Tuesday, 24 March 2015

HISABATI: Crochet Bodycon Dress

Crochet Bodycon Dress
Front View
Crochet Bodycon Dress
Back View

A few years ago I was feeling disillusioned about the direction my life was taking, so I decided to do something brand new. I started studying carpentry. The opportunity presented its self at a time when I was searching for anything that would renew my sense of self fulfillment. I needed to be outside of my comfort zone, networks, and base of knowledge to challenge myself and explore new possibilities. Among many things that come with starting something brand new, lurking in background was mounting apprehension about entering a male dominated field of artistry I had never had any exposure to...but more pressingly was my terrible fright at the level of math that would be demanded of me. I have never been good at math. Maybe it is from a lack of interest or that it just is not my strong suit, but in all of my schooling years I avoided it when I could and never excelled at the subject. Mostly, I was terrified that math would be an inevitable downfall in my pursuit of self fulfillment.

The most challenging project we undertook in my carpentry class was installing trim and finish detailing in mock houses. Our task was to install crown molding and baseboard
on a series of different angled walls that would ideally fit into each other perfectly at the corners. We were all equally given the exact amount of materials needed to get the job done, and were not allowed to use any more than that. Our rule was always measure twice, and cut once. Hurriedly I rushed through my calculations, adding and subtracting fractions, and got to work. This project nearly drove me out of my mind. No matter how carefully I measured, how precise my cuts were with my mitre saw or how steadily I angled and cut with a copping saw, my angles wouldn't fit and my lengths of molding were either too short or too long. I struggled wasting my limited resources cutting and copping, until I realized my math was all wrong. After deciding to revisit my rushed calculations things just worked. Were they perfect? No, far from it, simply because it was my first time fitting molding. I did however come out with a renewed sense of process that required  patience and practice to get the work that we want to see done.

I love dresses that flatter my figure and show some shoulder in the process. They make me feel super sexy! I was inspired by 90's strappy dresses and bodycon dresses cause they do just that! I was inspired by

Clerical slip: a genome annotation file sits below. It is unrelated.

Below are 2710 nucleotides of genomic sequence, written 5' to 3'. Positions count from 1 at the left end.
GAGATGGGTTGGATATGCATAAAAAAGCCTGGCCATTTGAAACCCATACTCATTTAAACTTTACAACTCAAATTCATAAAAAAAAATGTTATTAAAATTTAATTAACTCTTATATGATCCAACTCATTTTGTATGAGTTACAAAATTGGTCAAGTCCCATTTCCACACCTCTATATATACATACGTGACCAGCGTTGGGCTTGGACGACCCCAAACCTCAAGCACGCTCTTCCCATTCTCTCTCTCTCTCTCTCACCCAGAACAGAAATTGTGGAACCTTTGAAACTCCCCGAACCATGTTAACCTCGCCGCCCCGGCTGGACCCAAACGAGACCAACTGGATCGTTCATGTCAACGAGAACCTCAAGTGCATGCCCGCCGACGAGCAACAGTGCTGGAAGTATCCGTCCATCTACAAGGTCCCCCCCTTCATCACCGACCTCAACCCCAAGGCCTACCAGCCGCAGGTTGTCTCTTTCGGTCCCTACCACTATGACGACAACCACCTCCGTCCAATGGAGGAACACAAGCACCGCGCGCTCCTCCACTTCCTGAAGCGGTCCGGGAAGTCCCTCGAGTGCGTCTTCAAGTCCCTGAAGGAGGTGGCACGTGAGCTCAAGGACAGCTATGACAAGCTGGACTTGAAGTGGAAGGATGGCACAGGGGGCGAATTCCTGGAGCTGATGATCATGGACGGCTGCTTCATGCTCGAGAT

a few different things when thinking about how to get this project started. First was a super easy to follow YoutTube DIY Crochet Halter Top tutorial by Krystal Everdeen, but to get the 90's vibe I was looking for I made a few minor tweaks to her pattern. Instead of having a tie at the back and neck, I crochet a full back and made two straps instead of a halter, similar to my DO EIT crochet tank top. Since I have juicy thighs and a thick booty I had to figure out how to make sure the skirt part hugged my curves perfectly. This is where the math came in. After doing a bit of research, I found that most crochet clothing patterns are not made for curvy or fluffy bodies. Surprising? Not really. No matter how much I looked, the patterns showed no adaptation for varying body shapes, types or sizes bigger than large until I came across these well written instructions by Jodi Hannon Madera on the perfect pencil skirt. The author gives detailed instructions and techniques on how to have perfectly tailored crochet clothes that don't end up a bulky formless mess. It required measurements, multiplication, addition and subtraction, and a calculator which was new because I have never strategically and intentionally used math while crocheting. To my surprise, math and my ability to do it was everything in facilitating this dress being a fab as is it! Fusing these two techniques came together into this final product that I am soooo proud of and excited to wear!

HISABATI means math in Kiswahili. Math like crochet, takes a lot of practice, and patience (and as I have recently learned sometimes even a calculator!). Sometimes along the journey we fail to realized just how integral each stumble and hardship is until we come out with a final product. Still to this day any time I finish a project I say "shit, I made that". It blows my mind every time because I remember how overwhelming, tiresome and hard the process was. I am still not a math expert, but I am coming to accept that its application and practicality is everywhere...even in my crafty little universe!

Hisabati ni mikakati yetu!
A song about math from Ubongo Kids, a kids show created in Tanzania!

Smiles :)
Tuly Maimouna

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